Types of Variables in Python: An In-Depth Look

In our last post, we discussed the concept of variables in Python, what they’re used for and how to write simple code to start utilizing them. We also briefly discussed the types of variables and data structures that you’ll commonly encounter in your Python journey, especially in the field of data science.

In this post, we’ll spend a little more time on variable types with a more in-depth discussion that will help you identify each one and distinguish them from each other. We’ll also talk about possible use cases for these variable types so you can get a feel for their real-world applications.

Additionally, we’ll learn how to use the Type function in Python and how to change variable types as needed. Let’s get started:

Common Types of Variables

In Python, understanding the different types of variables is fundamental for effective programming. Each type of variable has specific characteristics and use cases. This section will discuss the primary types of variables, including integers, strings, booleans, and floating-point numbers. For each type, we’ll define it, discuss its use cases, and provide code examples to illustrate the applications.

Integer

An integer in Python is a whole number, positive or negative, without a fractional part. Python’s “int” type can represent numbers of arbitrary length, constrained only by the memory available.

Integers are used in various scenarios, such as counting, indexing, looping, and any arithmetic operations where whole numbers are required.

Examples:

# Example of integer variables
age = 25
year = 2024
temperature = -5
print(type(age))          # Output: <class 'int'>
print(type(year))         # Output: <class 'int'>
print(type(temperature))  # Output: <class 'int'>

Floating Point

A floating-point number in Python is a number that has a decimal point. The “float” type is used for representing real numbers with fractional parts.

Floating-point numbers are used in mathematical calculations that require precision, such as scientific computations, financial calculations, and any scenario where a fraction is involved.

Examples:

python
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# Example of floating-point variables
pi = 3.14159
height = 5.9
negative_float = -2.75
print(type(pi))            # Output: <class 'float'>
print(type(height))        # Output: <class 'float'>
print(type(negative_float)) # Output: <class 'float'>

String

A string in Python is a sequence of characters enclosed in single, double, or triple quotes. The “str” type is used for text data.

Strings are used for representing text, such as names, messages, and any data that consists of a sequence of characters.

Examples:

python
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# Example of string variables
name = "Alice"
greeting = 'Hello, world!'
long_text = """This is a
multi-line string."""
print(type(name))         # Output: <class 'str'>
print(type(greeting))     # Output: <class 'str'>
print(type(long_text))    # Output: <class 'str'>

Boolean

A Boolean in Python is a variable that can hold one of two values: True or False. The “bool” type is used for logical operations.

Booleans are used in conditional statements, loops, and logical operations to control the flow of the program based on certain conditions.

Examples:

python
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# Example of boolean variables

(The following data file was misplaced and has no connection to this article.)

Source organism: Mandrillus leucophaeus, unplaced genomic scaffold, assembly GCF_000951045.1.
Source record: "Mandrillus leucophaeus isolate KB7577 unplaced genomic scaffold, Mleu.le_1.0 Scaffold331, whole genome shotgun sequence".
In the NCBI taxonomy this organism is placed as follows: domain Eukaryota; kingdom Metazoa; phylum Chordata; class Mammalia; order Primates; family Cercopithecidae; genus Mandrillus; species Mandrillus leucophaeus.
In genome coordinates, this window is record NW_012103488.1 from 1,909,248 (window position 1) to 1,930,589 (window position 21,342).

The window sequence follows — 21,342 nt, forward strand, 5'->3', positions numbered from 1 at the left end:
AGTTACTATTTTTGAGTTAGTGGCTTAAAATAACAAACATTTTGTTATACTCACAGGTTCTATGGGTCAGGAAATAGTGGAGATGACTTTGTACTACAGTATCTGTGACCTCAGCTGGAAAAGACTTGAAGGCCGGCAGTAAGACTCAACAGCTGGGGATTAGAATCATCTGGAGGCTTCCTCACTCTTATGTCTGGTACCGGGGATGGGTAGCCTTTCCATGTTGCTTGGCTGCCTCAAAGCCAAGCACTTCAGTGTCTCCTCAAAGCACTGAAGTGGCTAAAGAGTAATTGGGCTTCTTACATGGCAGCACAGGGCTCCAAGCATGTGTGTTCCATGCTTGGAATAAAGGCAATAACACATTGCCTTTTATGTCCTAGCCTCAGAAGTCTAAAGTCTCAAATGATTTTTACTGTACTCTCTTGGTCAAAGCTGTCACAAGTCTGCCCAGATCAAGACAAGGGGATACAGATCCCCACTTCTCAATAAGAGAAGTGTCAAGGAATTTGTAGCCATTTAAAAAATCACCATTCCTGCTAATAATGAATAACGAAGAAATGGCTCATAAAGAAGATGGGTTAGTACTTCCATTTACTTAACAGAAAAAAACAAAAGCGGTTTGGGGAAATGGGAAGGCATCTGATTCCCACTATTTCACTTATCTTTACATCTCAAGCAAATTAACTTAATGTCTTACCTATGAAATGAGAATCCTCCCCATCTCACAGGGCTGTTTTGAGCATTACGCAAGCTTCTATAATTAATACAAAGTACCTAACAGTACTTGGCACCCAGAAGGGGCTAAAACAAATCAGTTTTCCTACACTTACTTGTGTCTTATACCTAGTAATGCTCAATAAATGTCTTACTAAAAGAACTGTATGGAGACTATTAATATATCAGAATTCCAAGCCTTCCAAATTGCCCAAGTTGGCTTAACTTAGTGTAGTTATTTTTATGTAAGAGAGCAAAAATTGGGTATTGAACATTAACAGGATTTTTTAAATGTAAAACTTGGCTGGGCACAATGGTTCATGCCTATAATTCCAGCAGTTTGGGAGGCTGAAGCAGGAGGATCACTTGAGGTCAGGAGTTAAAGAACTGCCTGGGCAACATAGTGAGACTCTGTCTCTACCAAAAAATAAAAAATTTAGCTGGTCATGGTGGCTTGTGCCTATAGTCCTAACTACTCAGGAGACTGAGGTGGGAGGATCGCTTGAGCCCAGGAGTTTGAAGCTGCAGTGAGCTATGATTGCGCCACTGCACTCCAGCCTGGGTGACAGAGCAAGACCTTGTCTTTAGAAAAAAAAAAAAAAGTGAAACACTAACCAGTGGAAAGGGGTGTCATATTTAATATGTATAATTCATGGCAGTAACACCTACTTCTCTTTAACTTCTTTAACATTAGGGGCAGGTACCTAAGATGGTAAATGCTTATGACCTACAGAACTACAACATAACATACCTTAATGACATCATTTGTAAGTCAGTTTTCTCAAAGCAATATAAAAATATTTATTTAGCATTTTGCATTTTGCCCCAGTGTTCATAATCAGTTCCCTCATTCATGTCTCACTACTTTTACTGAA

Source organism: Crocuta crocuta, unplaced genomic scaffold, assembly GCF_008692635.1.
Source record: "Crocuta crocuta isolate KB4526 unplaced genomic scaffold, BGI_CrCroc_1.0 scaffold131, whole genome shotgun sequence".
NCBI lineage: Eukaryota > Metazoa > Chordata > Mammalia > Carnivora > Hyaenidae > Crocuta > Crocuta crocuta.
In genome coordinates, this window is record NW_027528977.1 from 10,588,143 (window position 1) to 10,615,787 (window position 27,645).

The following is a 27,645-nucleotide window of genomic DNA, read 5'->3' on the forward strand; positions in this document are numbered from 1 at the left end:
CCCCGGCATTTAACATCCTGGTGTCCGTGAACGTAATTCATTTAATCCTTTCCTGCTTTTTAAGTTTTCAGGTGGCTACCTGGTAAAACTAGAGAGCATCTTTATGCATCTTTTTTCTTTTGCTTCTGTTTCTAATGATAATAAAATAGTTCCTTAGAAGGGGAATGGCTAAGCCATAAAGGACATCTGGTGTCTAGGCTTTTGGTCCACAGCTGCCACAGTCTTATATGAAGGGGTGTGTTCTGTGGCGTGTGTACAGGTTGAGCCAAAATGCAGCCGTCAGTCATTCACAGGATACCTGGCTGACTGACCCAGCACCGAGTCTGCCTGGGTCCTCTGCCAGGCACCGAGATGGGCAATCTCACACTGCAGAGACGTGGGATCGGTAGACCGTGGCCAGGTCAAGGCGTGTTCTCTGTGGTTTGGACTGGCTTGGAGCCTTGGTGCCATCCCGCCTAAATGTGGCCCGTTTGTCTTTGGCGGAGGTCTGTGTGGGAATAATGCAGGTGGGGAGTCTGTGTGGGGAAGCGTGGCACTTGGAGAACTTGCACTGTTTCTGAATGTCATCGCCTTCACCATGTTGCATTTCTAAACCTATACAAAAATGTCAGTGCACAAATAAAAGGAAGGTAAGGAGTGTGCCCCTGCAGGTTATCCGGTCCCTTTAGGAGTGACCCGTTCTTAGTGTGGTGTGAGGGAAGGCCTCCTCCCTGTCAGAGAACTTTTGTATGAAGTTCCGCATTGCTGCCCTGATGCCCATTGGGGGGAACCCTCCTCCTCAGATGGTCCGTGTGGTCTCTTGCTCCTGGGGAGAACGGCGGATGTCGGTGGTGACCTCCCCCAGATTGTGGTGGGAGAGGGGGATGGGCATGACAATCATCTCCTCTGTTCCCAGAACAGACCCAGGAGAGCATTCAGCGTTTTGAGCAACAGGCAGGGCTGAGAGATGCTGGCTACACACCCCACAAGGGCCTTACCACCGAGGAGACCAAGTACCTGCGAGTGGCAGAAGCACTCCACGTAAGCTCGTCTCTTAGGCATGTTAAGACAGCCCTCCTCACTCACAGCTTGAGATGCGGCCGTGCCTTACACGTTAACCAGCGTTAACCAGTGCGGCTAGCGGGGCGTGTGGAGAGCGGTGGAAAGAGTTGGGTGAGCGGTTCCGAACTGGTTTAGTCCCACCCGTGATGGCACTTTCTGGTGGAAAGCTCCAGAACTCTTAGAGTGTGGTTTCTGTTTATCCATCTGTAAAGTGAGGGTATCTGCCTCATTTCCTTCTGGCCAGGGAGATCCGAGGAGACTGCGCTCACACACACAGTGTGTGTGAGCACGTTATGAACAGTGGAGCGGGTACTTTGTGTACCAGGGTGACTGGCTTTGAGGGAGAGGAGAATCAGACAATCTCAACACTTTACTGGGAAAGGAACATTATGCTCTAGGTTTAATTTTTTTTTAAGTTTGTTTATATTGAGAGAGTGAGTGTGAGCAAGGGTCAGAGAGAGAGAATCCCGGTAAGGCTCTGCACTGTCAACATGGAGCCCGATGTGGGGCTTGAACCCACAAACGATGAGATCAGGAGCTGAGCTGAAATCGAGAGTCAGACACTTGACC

is_active = True
is_logged_in = False
has_permission = True
print(type(is_active))    # Output: <class 'bool'>
print(type(is_logged_in)) # Output: <class 'bool'>
print(type(has_permission)) # Output: <class 'bool'>

As you go deeper into data analytics and machine learning, you’ll appreciate the differences between variables even more. Each one serves a very specific purpose that allows you to build algorithms and models effectively.

The Type Function in Python: An In-Depth Look

In Python, the type() function is a powerful and essential tool that allows developers to inspect the type of a variable. Understanding the types of variables is crucial since it influences the operations that can be performed on them and how they interact with other variables. This section will delve into the type() function, its syntax, and provide code examples to illustrate its usage.

What is the type() Function?

The type() function in Python is used to determine the type of an object. It returns the type of the given object, which can be helpful for debugging, writing type-specific code, or simply understanding the data you are working with.

Syntax of the type() Function

The syntax of the type() function is straightforward:

type(object)

Here, object is the variable or value whose type you want to determine.

Code Examples

Let’s look at some examples to see how the type() function works in practice.

1. Checking the Type of an Integer

number = 42
print(type(number))

Output:

<class 'int'>

In this example, type(number) returns <class ‘int’>, indicating that number is an integer.

2. Checking the Type of a String

text = "Hello, Python!"
print(type(text))

Output:

<class 'str'>

Here, type(text) returns <class ‘str’>, showing that text is a string.

The same coding syntax can be used to determine the types of variables whether they’re floating points, Boolean values, or even data structures (more on that in succeeding posts).

Math Operations Between Variable Types

In Python, variables of different types can interact through various mathematical operations. Understanding how these operations work and what results to expect is crucial for writing functional code. In this section, we’ll explore possible math operations between variable types, including compatible and incompatible pairings.

Compatible Operations

1. Integer and Integer

Operations between integers yield integer results unless division is involved:

a = 10
b = 3
print(a + b)   # Output: 13 (Addition)
print(a - b)   # Output: 7 (Subtraction)
print(a * b)   # Output: 30 (Multiplication)
print(a / b)   # Output: 3.3333333333333335 (Division, result is a float)
print(a // b)  # Output: 3 (Floor Division)
print(a % b)   # Output: 1 (Modulus)
print(a ** b)  # Output: 1000 (Exponentiation)

2. Integer and Floating Point

Operations between an integer and a floating-point number yield a floating-point result:

a = 10
b = 3.5